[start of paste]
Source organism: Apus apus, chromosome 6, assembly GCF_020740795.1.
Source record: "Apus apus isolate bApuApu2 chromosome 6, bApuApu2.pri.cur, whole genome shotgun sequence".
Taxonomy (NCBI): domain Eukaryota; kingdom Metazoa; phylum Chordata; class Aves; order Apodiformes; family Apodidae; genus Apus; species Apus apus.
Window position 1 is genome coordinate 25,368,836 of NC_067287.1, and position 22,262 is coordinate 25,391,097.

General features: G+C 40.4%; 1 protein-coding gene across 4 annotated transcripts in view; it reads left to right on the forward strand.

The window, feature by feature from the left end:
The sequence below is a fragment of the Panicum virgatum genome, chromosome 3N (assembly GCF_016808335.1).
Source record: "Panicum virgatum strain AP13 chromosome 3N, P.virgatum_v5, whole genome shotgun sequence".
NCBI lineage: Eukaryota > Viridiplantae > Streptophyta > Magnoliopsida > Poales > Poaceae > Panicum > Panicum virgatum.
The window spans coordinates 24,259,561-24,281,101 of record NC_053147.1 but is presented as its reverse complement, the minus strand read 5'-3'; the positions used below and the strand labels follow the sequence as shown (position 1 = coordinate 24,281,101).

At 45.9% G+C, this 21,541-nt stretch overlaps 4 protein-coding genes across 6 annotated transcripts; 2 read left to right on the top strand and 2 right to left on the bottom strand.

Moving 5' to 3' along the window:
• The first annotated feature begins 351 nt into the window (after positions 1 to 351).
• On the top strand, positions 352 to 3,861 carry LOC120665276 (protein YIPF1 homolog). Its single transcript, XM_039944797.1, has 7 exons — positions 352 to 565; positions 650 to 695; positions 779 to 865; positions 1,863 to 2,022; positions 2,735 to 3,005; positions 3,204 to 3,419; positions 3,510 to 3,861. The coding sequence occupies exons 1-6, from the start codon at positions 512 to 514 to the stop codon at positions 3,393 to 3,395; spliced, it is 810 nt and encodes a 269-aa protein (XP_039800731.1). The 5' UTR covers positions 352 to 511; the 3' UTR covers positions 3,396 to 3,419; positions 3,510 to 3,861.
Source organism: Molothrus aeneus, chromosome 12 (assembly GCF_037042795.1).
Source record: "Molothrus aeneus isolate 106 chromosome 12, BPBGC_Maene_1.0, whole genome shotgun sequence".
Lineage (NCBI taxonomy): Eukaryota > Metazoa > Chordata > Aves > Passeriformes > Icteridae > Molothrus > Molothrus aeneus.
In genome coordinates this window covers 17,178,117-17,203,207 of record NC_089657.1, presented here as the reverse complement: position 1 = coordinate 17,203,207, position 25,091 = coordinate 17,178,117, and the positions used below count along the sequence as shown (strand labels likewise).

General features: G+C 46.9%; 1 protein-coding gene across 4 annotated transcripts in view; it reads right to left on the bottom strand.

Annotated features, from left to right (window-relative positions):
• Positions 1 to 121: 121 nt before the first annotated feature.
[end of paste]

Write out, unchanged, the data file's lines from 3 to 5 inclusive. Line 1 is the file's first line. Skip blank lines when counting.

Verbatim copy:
Taxonomy (NCBI): domain Eukaryota; kingdom Metazoa; phylum Chordata; class Aves; order Apodiformes; family Apodidae; genus Apus; species Apus apus.
Window position 1 is genome coordinate 25,368,836 of NC_067287.1, and position 22,262 is coordinate 25,391,097.

General features: G+C 40.4%; 1 protein-coding gene across 4 annotated transcripts in view; it reads left to right on the forward strand.